"Livable cities are great places to live, work, and play—for everyone," explains Carmichael. "That last part is key. Cities should be affordable and offer choice and opportunity for a diverse group of residents."

That includes the basic building blocks of community, he says: housing, healthcare, safety, and education, which are essential for a city to be habitable. Beyond that, factors like climate, arts, culture and recreation determine whether a city is desirable. Contemporary use of the buzzword "livability" tends to encompass all of these ideas, while also alluding to the more ethereal and somewhat elusive "quality of life."

Bend does well in categories such as outdoor recreation and beer culture, often ranking highly among other trendy tourist destinations. When it comes to some of the essentials that locals rely on, however, the city is struggling somewhat. Rental vacancy rates continue to hover near zero, public transit remains underfunded and though Bend often feels as if it's at capacity, the metropolitan area is among the fastest growing in the nation.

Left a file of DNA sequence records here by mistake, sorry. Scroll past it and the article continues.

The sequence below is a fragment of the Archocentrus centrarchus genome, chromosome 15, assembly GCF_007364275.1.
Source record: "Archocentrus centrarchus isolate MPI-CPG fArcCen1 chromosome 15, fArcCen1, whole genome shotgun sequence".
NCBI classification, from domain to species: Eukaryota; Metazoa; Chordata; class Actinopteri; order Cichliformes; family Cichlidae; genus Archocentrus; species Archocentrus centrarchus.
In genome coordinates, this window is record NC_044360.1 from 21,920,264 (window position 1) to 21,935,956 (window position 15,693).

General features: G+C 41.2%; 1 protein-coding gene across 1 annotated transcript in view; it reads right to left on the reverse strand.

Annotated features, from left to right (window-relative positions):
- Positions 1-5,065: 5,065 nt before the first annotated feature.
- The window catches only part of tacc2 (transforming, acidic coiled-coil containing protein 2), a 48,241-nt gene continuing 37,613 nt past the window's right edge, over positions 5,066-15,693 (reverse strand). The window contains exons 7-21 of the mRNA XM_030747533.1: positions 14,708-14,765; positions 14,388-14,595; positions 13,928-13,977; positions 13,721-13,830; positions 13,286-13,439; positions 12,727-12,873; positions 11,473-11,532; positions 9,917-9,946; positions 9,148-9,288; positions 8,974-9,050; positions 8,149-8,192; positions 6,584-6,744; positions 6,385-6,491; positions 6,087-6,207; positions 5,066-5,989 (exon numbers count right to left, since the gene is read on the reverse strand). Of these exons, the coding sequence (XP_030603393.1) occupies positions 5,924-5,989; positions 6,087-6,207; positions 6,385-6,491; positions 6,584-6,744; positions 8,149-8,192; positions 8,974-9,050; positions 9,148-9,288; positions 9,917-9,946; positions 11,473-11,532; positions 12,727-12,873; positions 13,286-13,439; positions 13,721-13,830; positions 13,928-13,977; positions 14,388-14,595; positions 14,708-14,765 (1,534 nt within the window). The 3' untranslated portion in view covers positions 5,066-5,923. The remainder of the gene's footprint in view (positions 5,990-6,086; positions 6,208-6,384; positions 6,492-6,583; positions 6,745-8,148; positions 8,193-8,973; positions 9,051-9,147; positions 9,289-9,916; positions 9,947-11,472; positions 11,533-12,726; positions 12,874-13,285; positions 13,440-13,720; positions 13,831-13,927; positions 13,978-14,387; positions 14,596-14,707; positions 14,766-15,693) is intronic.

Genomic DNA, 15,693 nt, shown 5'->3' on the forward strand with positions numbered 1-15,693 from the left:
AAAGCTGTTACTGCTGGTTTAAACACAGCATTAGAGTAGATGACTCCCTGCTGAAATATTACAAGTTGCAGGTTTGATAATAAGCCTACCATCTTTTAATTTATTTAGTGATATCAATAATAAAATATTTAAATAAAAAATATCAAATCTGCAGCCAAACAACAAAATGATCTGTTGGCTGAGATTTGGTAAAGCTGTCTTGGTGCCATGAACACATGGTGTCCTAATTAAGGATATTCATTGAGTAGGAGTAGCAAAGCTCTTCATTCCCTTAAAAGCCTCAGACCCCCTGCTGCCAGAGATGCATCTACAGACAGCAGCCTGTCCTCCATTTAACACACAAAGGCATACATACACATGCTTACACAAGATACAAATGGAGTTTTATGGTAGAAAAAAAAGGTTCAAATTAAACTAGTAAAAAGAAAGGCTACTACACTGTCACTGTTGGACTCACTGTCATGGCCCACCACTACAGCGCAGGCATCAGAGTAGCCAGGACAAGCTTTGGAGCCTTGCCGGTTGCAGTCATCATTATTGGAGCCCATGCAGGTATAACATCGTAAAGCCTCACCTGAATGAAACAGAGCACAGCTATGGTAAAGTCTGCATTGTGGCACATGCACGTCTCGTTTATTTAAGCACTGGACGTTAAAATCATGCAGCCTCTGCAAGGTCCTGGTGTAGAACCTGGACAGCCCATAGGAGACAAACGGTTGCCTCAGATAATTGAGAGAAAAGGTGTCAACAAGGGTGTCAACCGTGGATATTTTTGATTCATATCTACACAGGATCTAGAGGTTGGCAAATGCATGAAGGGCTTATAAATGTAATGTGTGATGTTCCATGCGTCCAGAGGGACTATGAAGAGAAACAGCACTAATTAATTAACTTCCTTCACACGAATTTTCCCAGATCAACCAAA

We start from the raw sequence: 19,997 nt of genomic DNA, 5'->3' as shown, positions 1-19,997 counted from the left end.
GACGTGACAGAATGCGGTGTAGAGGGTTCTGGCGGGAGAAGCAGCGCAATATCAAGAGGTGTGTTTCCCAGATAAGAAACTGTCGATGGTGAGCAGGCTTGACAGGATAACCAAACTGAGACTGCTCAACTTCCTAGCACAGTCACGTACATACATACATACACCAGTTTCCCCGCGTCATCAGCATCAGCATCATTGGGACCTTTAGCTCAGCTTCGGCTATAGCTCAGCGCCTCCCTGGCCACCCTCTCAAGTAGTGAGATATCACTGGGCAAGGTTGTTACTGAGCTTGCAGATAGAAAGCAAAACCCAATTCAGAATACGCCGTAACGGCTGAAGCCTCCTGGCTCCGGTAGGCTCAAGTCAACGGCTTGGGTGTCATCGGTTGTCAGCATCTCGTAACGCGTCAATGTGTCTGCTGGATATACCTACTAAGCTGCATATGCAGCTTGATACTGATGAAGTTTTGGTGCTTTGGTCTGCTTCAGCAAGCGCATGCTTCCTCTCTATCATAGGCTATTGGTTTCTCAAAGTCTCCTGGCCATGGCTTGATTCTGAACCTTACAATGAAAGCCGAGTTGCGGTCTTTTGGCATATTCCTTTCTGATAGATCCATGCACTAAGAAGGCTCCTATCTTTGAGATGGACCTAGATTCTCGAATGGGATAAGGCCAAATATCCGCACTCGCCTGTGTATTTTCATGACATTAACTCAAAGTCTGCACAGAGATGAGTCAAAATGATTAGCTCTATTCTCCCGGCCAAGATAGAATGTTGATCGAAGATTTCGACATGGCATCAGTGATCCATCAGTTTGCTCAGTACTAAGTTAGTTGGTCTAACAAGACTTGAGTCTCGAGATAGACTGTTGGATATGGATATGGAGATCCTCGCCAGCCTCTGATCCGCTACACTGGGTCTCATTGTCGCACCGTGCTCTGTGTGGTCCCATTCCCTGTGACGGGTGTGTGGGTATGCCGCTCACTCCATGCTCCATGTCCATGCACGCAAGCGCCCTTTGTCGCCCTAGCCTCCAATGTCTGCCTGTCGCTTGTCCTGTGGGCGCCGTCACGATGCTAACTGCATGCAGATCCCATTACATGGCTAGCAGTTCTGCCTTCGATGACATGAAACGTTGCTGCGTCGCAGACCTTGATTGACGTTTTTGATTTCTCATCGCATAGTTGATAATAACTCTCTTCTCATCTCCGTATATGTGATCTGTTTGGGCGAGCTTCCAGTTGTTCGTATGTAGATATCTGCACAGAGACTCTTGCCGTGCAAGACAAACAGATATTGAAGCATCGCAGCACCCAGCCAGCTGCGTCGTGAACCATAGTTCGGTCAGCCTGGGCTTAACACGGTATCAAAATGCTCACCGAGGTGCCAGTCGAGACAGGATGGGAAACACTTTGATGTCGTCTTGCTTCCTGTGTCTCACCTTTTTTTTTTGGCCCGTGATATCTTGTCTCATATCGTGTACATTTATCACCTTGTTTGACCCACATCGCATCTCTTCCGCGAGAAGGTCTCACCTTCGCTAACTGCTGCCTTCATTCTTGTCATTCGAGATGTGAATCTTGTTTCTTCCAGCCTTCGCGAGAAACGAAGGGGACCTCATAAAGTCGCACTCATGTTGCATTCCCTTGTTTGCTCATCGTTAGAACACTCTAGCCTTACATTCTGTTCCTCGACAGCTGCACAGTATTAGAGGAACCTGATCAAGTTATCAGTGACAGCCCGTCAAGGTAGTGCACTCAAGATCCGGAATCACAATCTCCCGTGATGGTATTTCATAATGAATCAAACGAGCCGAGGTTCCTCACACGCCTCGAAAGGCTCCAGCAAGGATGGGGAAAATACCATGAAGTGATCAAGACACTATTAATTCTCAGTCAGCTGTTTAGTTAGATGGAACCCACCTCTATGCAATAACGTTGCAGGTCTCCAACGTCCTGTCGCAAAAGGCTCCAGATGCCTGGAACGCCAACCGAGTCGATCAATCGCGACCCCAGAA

Still, most locals remain enamored with Bend. It's clearly a good enough city to live in, but could it be great? In's most recent rankings, Bend comes in at 53 in a list of the Top 100 Most Livable Cities.

"Bend has been a consistent performer on our Top 100 Best Places to Live list. It's got a lot going for it as a community already," says Carmichael. "That said, I think Bend is facing the same issues many great places to live are confronting; namely, how to keep the character of the city while growing and developing, and also how to remain affordable as you become more desirable."

The fact that Bend is holding a conference to tackle these issues, he adds, is proof that the city is on the right track.

What would it mean for Bend to be more "livable"? Bend's unofficial bumper sticker slogan, "Poverty with a view," captures the city's ongoing identity crisis around livability. National media extoll Bend's mountain bike trails and beer scene while working grandmas sleep in shelters.

Like the Pied Piper, the city woos tourists with its promise of stunning natural beauty and modern urban amenities. Still flush with a honeymoon glow, these visitorsoften resolve to embody Airbnb's motto: "Live there."

Beneath that disconnect between the haves and have-nots, most people seem to recognize that a more livable community benefits everyone.

Bend Livability Project

June 2 to 5

Schedule and more information: